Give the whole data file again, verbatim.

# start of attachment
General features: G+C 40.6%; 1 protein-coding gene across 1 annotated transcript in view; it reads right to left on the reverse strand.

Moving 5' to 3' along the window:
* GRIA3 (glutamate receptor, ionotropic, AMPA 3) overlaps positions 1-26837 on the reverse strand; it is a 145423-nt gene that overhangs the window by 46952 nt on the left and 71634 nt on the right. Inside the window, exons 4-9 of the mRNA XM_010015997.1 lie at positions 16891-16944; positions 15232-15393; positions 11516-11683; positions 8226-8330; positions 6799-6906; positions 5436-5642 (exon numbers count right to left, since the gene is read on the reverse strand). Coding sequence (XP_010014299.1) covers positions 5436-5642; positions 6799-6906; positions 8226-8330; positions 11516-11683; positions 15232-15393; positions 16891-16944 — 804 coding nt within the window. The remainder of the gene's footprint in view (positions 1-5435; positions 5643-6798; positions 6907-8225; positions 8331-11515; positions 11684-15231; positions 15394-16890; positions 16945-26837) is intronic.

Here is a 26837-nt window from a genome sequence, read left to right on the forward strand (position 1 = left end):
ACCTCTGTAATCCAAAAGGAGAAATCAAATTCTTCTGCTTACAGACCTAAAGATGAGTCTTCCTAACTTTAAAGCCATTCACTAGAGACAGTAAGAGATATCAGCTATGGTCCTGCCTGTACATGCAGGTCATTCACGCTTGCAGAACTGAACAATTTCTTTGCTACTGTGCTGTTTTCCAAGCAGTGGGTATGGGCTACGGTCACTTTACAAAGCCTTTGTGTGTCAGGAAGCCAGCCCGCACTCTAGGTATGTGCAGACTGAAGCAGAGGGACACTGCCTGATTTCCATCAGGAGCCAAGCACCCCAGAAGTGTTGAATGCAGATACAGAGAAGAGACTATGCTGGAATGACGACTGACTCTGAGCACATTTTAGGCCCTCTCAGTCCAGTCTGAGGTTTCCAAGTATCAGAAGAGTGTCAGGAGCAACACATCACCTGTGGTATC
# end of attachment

General features: G+C 40.6%; 1 protein-coding gene across 1 annotated transcript in view; it reads right to left on the reverse strand.

Moving 5' to 3' along the window:
* GRIA3 (glutamate receptor, ionotropic, AMPA 3) overlaps positions 1-26837 on the reverse strand; it is a 145423-nt gene that overhangs the window by 46952 nt on the left and 71634 nt on the right. Inside the window, exons 4-9 of the mRNA XM_010015997.1 lie at positions 16891-16944; positions 15232-15393; positions 11516-11683; positions 8226-8330; positions 6799-6906; positions 5436-5642 (exon numbers count right to left, since the gene is read on the reverse strand). Coding sequence (XP_010014299.1) covers positions 5436-5642; positions 6799-6906; positions 8226-8330; positions 11516-11683; positions 15232-15393; positions 16891-16944 — 804 coding nt within the window. The remainder of the gene's footprint in view (positions 1-5435; positions 5643-6798; positions 6907-8225; positions 8331-11515; positions 11684-15231; positions 15394-16890; positions 16945-26837) is intronic.

Here is a 26837-nt window from a genome sequence, read left to right on the forward strand (position 1 = left end):
ACCTCTGTAATCCAAAAGGAGAAATCAAATTCTTCTGCTTACAGACCTAAAGATGAGTCTTCCTAACTTTAAAGCCATTCACTAGAGACAGTAAGAGATATCAGCTATGGTCCTGCCTGTACATGCAGGTCATTCACGCTTGCAGAACTGAACAATTTCTTTGCTACTGTGCTGTTTTCCAAGCAGTGGGTATGGGCTACGGTCACTTTACAAAGCCTTTGTGTGTCAGGAAGCCAGCCCGCACTCTAGGTATGTGCAGACTGAAGCAGAGGGACACTGCCTGATTTCCATCAGGAGCCAAGCACCCCAGAAGTGTTGAATGCAGATACAGAGAAGAGACTATGCTGGAATGACGACTGACTCTGAGCACATTTTAGGCCCTCTCAGTCCAGTCTGAGGTTTCCAAGTATCAGAAGAGTGTCAGGAGCAACACATCACCTGTGGTATC